@TheMnemosyne They truly are the worst company I have ever had the displeasure of dealing with. I recall years back when I was trying to first get this under control, I was offered two payment plans. Both were more than half of my income.
But the second one was presented to me almost as a gift. I'd save $6 a month if I switched!
@stuffisthings That's been on the table this entire time. It still is. The same handful of politicians keep fighting for it (Dick Durbin and now Elizabeth Warren) and it moves along at a glacial pace. It assumes a functioning political system that cares about this issue.
I find it insane that I can discharge past due child support and gambling debt, but private student loans are completely off the table. And that only became law in the early 2000s due to heavy student loan industry lobbying.
I wouldn't even want to claim bankruptcy. But bringing that protection back would finally give borrowers a bargaining chip.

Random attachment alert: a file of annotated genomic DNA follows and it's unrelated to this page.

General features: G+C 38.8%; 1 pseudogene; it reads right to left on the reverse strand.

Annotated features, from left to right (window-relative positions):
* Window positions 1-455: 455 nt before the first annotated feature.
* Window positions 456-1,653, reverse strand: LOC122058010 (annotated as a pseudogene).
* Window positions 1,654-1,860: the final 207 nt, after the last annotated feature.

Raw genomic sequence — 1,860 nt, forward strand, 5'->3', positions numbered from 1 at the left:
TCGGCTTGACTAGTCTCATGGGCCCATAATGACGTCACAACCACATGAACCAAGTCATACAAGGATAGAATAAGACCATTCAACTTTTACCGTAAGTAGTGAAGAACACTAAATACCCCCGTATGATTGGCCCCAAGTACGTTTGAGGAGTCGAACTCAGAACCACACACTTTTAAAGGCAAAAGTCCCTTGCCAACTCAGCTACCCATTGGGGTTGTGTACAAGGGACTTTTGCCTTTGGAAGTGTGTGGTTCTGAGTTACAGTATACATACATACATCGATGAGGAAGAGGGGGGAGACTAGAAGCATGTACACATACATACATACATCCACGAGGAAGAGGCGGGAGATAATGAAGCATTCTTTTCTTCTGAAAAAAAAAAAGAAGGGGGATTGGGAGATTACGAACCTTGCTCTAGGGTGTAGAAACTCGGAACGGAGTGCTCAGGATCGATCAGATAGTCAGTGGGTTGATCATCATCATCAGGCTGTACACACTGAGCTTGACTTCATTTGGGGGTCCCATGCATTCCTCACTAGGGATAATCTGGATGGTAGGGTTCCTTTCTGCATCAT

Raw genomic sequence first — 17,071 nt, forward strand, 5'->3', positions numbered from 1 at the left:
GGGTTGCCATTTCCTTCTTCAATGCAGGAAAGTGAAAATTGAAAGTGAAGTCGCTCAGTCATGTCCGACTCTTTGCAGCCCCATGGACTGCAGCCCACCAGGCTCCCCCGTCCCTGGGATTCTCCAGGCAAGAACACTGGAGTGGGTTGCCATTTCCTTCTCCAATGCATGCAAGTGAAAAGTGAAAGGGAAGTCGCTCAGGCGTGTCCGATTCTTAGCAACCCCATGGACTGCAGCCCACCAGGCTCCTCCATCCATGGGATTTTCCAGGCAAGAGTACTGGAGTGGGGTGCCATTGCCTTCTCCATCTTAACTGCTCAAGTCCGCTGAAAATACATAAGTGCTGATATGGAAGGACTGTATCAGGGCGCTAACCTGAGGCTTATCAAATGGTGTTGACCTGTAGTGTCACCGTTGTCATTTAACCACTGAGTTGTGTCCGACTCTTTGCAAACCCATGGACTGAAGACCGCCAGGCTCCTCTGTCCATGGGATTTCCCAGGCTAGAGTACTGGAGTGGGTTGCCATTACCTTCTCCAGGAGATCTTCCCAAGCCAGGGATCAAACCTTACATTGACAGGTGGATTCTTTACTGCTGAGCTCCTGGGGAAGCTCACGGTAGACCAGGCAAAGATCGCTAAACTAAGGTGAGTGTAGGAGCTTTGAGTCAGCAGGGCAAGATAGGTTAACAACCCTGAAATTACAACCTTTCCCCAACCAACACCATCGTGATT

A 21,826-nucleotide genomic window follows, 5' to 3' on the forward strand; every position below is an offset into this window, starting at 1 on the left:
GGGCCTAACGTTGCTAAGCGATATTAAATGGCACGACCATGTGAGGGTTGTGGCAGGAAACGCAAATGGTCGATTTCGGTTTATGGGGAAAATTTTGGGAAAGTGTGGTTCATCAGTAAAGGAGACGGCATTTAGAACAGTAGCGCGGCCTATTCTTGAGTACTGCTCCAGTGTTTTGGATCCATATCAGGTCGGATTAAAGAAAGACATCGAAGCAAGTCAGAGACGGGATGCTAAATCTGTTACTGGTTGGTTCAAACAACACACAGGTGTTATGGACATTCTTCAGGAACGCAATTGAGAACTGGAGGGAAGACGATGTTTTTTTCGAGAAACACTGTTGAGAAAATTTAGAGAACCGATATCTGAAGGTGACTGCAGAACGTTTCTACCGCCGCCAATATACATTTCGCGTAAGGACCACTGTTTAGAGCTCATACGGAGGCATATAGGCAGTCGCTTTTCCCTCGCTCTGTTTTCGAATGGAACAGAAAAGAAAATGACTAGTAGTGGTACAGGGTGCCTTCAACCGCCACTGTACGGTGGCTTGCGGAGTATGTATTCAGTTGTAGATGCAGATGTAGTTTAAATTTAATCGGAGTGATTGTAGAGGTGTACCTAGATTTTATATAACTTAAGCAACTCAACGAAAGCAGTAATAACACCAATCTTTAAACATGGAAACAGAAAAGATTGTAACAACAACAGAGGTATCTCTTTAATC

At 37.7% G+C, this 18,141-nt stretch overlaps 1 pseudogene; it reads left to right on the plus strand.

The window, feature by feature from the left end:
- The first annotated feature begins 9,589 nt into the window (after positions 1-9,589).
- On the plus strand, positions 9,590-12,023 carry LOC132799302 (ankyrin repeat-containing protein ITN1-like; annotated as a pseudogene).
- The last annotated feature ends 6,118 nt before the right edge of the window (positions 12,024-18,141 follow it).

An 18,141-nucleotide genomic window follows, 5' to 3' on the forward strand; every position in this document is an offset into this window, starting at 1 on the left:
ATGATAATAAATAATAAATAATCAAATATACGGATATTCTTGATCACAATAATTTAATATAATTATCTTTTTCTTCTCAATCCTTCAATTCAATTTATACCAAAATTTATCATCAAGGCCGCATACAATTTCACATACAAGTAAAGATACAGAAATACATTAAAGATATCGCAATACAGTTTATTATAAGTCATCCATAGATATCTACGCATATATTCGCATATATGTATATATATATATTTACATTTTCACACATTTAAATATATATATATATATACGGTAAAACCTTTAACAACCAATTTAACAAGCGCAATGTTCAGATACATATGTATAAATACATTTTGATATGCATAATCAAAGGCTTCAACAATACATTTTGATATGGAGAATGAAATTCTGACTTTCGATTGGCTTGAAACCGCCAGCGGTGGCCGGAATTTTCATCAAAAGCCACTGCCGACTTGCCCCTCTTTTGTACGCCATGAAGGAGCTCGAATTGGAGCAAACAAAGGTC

This idea is floated around a lot if you’re buried in this stuff.
We're scared to death of not paying, especially with private student loans. They threaten you if you're late. They lie to you and contradict each other when you call. There's no income based repayment. Consolidating is made impossible.
I can go on about this forever. I’ve been dealing with and fighting a lot of this stuff for almost 10 years now. I've been responding to the "you took it out, deal with it!" crowd for years. I've been dealing with politicians and activist groups who audibly gasp when I explain what Sallie Mae has done, even though they deal with this stuff reguarly.
Ultimately, I think the problem with this is that (despite what people like to tell me), many of us in this situation are stuck with an annoying sense of responsibility.
My single biggest reason for not pulling a grand gesture like this is simple:
My family is on the hook as a co-signer and the Department of Education will (as it has to others many times) help lenders like Sallie Mae raid everything they own. THAT is the road block.
There is a reason why private student loans largely demand co-signers. They know they're trapping kids. But if they can get more assets out of it when you inevitably have issues, then what do they care?
So in the meantime, paying half of my income to Sallie Mae is about all I can do to not ruin more lives than just mine.
All I know is that it's funny that people still freak out over housing bubbles when we have an entire generation of kids who probably can never be approved for a home.